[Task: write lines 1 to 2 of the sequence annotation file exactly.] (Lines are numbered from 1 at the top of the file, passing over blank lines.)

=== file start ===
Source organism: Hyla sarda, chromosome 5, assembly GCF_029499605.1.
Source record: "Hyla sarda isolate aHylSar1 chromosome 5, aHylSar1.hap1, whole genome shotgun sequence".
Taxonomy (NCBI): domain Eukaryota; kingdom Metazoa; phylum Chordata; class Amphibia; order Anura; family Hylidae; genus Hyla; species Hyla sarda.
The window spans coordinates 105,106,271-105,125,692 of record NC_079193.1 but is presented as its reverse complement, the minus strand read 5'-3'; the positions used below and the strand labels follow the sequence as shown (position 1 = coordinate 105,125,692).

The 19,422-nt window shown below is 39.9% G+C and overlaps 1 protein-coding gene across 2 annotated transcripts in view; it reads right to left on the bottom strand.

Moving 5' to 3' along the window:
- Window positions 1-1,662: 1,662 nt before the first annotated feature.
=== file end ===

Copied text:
Source organism: Hyla sarda, chromosome 5, assembly GCF_029499605.1.
Source record: "Hyla sarda isolate aHylSar1 chromosome 5, aHylSar1.hap1, whole genome shotgun sequence".